This blog reflects on key lessons for designing projects.
For innovation to make sense it must represent what is plausible and meaningful to the users. In October 2014, Making All Voices Count and Diocese of Kitui – Catholic Justice and Peace Commission launched project, Enhancing the participation of women in devolved governance in Kitui County, targeting women and women leaders in Kitui West and Mwingi West constituencies.
The project’s focus is twofold; Social accountability through engaging women in the budget-making and tracking processes at the county level, and monitoring of development activities funded through county budgets to ensure prioritisation of women’s issues and needs.
Why is the focus on amplifying the voices of the women within this particular context?
There is still inequality and oppression of women and women’s rights. Women in Kitui and Mwingi West sub-counties are marginalised, not necessarily in numbers – the county governor in the region is a woman – but marginalised in the sense that avenues of dialogue between women and the county leadership are non-existent.
Having women represented at the top of the leadership pyramid does not necessarily mean that the needs of the women are incorporated into development issues at the local or national level.
What innovative tools are most plausible in meeting the demands of grassroots projects such as this one?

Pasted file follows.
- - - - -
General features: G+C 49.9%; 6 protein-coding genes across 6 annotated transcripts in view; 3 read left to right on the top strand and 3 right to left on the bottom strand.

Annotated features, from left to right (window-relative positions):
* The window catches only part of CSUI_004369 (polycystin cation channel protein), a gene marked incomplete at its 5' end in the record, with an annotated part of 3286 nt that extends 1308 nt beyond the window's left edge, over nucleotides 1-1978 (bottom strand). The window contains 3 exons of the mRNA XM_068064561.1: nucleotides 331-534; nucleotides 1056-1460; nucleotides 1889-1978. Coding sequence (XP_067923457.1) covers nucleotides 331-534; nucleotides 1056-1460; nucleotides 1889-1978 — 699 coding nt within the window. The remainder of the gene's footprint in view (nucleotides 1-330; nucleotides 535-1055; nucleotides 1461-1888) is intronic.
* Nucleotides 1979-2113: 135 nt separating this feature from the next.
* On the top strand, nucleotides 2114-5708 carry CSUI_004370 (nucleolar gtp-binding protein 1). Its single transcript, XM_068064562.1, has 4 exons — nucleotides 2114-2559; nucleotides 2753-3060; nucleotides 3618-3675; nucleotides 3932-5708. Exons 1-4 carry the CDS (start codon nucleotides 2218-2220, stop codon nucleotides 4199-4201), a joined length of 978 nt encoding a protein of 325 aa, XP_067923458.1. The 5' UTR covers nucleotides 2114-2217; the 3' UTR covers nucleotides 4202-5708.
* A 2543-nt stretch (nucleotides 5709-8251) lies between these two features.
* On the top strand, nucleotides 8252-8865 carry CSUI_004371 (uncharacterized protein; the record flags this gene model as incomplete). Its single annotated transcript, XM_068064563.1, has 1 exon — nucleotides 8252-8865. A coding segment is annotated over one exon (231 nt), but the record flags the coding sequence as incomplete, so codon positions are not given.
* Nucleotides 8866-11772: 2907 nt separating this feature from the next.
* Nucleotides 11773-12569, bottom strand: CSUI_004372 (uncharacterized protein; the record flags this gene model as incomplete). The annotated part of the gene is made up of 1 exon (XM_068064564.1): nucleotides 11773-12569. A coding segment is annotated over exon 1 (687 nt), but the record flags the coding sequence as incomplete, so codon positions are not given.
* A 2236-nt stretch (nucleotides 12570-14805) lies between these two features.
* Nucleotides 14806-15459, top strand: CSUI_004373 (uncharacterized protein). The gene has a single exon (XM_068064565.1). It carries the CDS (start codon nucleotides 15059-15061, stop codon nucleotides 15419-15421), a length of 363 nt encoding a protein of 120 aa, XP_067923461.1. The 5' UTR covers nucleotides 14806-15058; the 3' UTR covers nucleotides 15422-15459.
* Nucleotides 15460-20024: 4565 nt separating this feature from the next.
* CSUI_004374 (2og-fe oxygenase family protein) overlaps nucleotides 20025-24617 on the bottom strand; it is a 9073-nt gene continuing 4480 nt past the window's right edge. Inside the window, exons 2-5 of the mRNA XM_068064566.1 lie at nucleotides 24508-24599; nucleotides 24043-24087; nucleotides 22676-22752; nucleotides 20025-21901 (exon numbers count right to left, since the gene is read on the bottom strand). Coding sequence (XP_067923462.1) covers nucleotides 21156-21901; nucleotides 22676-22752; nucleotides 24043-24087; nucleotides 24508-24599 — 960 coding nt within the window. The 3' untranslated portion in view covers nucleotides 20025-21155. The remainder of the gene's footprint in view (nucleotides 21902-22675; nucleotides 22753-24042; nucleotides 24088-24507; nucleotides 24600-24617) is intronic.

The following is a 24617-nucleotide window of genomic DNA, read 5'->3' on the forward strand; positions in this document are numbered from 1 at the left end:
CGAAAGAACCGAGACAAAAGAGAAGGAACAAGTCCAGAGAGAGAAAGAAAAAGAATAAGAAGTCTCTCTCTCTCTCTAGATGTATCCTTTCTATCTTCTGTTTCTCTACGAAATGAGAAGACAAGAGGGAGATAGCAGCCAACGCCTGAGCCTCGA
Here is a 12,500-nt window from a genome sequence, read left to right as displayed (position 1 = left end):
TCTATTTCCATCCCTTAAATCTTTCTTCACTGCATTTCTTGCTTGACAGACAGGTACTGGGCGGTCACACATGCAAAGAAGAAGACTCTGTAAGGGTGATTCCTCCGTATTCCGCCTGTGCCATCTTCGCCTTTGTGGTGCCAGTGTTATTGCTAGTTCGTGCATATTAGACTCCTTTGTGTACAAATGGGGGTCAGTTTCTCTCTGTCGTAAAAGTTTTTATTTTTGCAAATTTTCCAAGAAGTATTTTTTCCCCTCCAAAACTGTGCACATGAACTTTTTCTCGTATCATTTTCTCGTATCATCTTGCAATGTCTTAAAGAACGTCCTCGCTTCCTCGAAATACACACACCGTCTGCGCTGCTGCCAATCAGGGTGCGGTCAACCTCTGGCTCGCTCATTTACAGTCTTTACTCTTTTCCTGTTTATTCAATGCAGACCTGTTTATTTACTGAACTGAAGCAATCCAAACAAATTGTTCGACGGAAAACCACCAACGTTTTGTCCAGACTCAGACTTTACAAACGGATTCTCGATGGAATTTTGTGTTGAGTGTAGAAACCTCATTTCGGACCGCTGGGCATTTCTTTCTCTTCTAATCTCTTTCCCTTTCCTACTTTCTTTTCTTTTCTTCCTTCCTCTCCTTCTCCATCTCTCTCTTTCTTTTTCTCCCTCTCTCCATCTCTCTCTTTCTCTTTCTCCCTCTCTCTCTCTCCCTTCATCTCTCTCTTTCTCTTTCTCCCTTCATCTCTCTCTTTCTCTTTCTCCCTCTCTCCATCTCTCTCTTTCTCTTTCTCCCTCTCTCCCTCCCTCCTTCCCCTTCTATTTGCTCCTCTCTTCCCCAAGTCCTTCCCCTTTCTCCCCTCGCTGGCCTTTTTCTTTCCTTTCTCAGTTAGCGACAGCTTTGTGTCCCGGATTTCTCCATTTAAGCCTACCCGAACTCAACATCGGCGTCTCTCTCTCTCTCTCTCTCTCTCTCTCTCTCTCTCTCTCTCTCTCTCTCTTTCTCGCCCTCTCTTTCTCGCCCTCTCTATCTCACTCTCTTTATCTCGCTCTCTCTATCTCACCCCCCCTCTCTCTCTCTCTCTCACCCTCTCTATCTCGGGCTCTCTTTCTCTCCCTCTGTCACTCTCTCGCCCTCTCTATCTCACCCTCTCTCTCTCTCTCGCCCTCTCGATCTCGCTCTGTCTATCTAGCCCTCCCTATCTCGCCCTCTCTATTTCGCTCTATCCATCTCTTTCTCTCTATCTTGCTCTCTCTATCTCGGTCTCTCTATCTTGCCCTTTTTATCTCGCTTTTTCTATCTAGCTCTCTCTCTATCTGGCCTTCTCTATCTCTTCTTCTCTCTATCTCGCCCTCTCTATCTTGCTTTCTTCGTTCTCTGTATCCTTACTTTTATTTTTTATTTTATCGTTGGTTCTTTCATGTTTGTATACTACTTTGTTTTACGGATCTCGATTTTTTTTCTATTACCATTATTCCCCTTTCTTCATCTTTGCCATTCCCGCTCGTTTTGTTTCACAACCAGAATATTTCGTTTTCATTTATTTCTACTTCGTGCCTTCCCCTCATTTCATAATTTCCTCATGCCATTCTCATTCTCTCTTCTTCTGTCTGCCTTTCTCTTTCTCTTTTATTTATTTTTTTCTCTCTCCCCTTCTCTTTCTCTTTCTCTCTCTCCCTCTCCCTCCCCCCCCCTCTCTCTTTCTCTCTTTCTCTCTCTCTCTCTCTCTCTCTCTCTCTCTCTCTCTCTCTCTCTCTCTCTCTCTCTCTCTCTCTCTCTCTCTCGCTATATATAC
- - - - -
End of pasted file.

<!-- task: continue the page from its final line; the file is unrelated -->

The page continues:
Kitui County has relatively poor infrastructure to support high-tech innovation. Electricity access is 4.8%, good roads 39.9%, paved roads 2.4% and the poverty rate is estimated to sit at 63.7%. The local people are mostly of Akamba constituency and therefore the use of English and Kiswahili has proved a huge challenge in getting the participation of women in matters of devolution.
How has the social and cultural context influenced project activities?
The project was designed to send out SMS alerts in English and Kiswahili and to obtain feedback through the same channel on budget-making processes and service delivery at the county level. However, on attending one of the community forums, the entire session was held in the local language, Kamba. Reactions, comments and feedback to any of the issues raised were in the local language.
On further testing, the first two SMS were sent in English, but the recipients never responded, calling for a change in strategy and more specifically the language used.
The graph below shows an increase in SMS responses after moving from English to the local language.
Though response is still minimal, there has been a noticeable increase in responses when the local language is used. The messages are received in the local language, translated into English and analysed for future activities to inform subsequent SMS responses.
This reiterates the value of pre-testing and baseline surveys to understand the social and cultural context in which technology and innovation projects should be built on.
The project is incorporating other tools, such as the use of traditional songs recorded and aired on radio which will provide an innovative avenue not only to engage, but to retain those who are marginalised through the extensibility of the project: supporting use of local language and wider geographical coverage.
Key lessons learned:
Creating a sense of local ownership is key. Through the use of SMS in the local language, recipients felt empowered to communicate and could clearly articulate issues.
Working with the existing infrastructure, and building innovation based on local resources is critical in overcoming barriers such as limited electricity and internet connectivity.
About the authorMonica Nthiga works at Ushahidi and Kevin Fender is a Making All Voices Count Fellow
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